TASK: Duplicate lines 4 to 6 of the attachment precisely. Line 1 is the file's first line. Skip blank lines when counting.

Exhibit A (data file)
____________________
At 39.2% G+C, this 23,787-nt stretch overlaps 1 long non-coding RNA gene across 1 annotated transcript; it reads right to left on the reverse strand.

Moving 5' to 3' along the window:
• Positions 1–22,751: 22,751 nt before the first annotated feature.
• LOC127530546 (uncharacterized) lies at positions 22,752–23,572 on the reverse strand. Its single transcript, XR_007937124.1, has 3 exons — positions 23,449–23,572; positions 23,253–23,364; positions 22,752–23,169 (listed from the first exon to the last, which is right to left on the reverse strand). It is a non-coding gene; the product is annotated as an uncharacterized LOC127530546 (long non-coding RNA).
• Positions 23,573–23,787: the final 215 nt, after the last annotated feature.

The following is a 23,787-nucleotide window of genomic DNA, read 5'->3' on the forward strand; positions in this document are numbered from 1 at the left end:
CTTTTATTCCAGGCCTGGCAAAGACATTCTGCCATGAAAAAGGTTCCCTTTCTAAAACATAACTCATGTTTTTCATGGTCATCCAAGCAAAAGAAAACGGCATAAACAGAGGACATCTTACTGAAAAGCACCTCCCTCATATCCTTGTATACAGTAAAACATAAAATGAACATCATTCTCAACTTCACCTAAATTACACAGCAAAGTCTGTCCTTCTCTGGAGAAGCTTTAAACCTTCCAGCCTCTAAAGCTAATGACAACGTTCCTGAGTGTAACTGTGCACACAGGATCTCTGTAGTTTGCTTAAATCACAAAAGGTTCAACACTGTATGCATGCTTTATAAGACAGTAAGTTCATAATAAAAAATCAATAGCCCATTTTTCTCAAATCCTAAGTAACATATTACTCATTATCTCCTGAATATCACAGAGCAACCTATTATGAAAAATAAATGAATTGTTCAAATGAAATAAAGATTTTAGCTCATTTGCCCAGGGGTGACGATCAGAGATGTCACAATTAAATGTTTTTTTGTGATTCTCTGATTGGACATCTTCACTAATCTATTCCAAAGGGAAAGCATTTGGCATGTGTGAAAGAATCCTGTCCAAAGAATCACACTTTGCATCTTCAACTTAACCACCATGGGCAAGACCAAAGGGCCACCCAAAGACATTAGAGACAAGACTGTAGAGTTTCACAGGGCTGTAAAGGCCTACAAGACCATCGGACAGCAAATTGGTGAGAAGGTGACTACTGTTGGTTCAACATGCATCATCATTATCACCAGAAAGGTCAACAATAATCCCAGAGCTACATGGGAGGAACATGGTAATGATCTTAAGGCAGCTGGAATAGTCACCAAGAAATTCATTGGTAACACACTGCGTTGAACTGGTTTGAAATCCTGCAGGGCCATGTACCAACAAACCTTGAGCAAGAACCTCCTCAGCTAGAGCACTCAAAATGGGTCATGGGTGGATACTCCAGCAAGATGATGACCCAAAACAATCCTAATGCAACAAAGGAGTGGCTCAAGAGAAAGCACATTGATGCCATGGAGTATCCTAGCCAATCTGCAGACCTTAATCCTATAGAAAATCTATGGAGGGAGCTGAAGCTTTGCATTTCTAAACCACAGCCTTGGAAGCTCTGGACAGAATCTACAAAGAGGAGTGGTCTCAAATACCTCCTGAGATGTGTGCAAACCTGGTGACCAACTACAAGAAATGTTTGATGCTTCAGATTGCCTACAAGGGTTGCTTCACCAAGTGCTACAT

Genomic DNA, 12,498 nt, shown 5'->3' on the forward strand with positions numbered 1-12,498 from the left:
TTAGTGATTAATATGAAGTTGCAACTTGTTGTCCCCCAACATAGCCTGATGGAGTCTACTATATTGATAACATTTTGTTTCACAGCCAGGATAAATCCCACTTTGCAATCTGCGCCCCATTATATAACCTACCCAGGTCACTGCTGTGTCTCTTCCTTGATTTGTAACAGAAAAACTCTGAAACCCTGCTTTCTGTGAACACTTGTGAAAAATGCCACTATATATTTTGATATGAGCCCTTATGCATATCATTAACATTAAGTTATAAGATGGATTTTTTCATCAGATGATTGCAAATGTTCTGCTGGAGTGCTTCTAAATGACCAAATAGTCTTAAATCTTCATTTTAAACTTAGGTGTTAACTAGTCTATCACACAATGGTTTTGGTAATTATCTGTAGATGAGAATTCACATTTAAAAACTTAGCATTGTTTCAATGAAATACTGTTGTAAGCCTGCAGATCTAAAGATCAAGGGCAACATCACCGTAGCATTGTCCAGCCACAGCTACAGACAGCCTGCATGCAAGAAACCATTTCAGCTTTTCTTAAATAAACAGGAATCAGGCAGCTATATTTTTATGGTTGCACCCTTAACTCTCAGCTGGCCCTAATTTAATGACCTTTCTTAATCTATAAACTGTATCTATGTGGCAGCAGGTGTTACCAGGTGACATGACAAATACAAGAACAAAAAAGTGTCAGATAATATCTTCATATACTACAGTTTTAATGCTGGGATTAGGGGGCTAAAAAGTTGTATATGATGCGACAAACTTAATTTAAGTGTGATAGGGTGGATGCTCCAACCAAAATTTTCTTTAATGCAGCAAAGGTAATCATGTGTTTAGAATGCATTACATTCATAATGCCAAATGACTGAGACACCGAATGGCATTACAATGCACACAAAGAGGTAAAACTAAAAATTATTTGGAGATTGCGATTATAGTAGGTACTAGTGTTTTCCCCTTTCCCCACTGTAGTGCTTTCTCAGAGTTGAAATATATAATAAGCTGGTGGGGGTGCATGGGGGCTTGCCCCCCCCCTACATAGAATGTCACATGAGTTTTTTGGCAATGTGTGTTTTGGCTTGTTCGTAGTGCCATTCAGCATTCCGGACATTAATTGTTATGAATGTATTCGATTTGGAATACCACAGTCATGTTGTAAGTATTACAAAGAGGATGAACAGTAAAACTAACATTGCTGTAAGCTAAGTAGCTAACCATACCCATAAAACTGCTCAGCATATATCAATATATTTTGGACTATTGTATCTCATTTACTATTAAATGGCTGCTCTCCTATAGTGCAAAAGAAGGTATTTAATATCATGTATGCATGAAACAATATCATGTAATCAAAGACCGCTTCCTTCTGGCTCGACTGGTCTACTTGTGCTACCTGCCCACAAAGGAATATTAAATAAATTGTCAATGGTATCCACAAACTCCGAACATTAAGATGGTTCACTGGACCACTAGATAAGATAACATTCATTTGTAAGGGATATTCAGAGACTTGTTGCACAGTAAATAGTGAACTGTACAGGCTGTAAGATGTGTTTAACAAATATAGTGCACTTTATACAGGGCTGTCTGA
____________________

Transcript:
• LOC127530546 (uncharacterized) lies at positions 22,752–23,572 on the reverse strand. Its single transcript, XR_007937124.1, has 3 exons — positions 23,449–23,572; positions 23,253–23,364; positions 22,752–23,169 (listed from the first exon to the last, which is right to left on the reverse strand). It is a non-coding gene; the product is annotated as an uncharacterized LOC127530546 (long non-coding RNA).
• Positions 23,573–23,787: the final 215 nt, after the last annotated feature.

The following is a 23,787-nucleotide window of genomic DNA, read 5'->3' on the forward strand; positions in this document are numbered from 1 at the left end: